Thursday, November 24, 2011

How It Works: LEDs

LED (Light Emitting Diode)

The LED becomes bright because it turns the current of electrical energy into light energy (photons are waves of light). The symbol (Schematic symbol) for an LED looks like so:

This picture is even more helpful because it labels the Cathode and Anode of the LED. Do you see the arrows pointing out from the triangle in the schematic symbol? That is light energy that is released when the electricity passes from the Anode to the Cathode. A Cathode is known as the "Negative Lead" and the Anode is called the "Positive Lead."

The light waves (photons) are created when the electricity arcs over from the PLUS (+ Anode) lead to the MINUS (- Cathode) lead of the LED. An led runs on a minimal amount of electricity (about 1.5 to 2 V). The larger the LED, the more electricity it will most likely need to function.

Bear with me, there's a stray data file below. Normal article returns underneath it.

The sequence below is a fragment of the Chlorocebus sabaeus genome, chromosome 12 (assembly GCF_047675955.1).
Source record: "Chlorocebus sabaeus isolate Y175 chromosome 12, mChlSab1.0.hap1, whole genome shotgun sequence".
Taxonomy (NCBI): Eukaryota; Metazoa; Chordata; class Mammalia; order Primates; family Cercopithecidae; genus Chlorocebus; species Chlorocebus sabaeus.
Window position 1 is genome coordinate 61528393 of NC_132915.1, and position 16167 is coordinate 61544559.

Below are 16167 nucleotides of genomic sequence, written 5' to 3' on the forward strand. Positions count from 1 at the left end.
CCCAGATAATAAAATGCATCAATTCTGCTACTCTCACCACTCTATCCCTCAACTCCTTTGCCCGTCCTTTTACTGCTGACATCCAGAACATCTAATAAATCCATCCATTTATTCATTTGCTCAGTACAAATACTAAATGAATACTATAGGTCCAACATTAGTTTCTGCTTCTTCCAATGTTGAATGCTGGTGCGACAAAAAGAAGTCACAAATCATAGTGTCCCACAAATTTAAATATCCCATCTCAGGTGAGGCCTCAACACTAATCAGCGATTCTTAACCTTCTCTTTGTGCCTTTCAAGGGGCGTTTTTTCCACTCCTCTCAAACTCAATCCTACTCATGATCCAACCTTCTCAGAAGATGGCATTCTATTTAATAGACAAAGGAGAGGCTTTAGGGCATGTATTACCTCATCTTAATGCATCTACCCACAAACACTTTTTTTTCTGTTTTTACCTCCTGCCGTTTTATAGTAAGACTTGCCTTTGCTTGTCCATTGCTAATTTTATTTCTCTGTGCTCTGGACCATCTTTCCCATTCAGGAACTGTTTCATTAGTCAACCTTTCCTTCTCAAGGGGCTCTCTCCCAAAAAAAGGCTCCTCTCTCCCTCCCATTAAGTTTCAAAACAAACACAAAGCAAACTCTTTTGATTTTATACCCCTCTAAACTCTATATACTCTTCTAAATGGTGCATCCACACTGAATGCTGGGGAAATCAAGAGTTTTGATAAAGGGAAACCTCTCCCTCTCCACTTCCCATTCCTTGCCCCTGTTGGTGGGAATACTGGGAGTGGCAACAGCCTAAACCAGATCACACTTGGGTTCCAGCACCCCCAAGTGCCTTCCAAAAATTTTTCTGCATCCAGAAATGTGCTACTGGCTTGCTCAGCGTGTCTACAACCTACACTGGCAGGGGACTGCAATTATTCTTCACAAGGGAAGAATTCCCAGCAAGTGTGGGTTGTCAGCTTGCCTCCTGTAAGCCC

The Anode, the positive and longer side of the LED, also can be identified by the flat side of the LED. This is handy when you have leads that are the same length.

If you have heard of an electric arc then that is what you should think of an LED light as. A very small electric arc. The material used in the LED determines the color it will create; not the color of the plastic. Usually the plastic will be the same color as the light, but on occasion you will be using white colored LED's that release blue, red, green light. An LED supplied with too much power will break, similar to that of a fuse, but the LED is not created to be used as a fuse (fuses break upon excessive current (Amperes).

If you wish to use an LED in any project:
-buy an appropriate resistor for each LED you purchase. 1k Ohm would work in most DIY projects (BROWN - BLACK - RED - ANY). For most projects the fourth band of the 4-band resistor is gold. when a 4th band is golden, it has a 5% tolerance.

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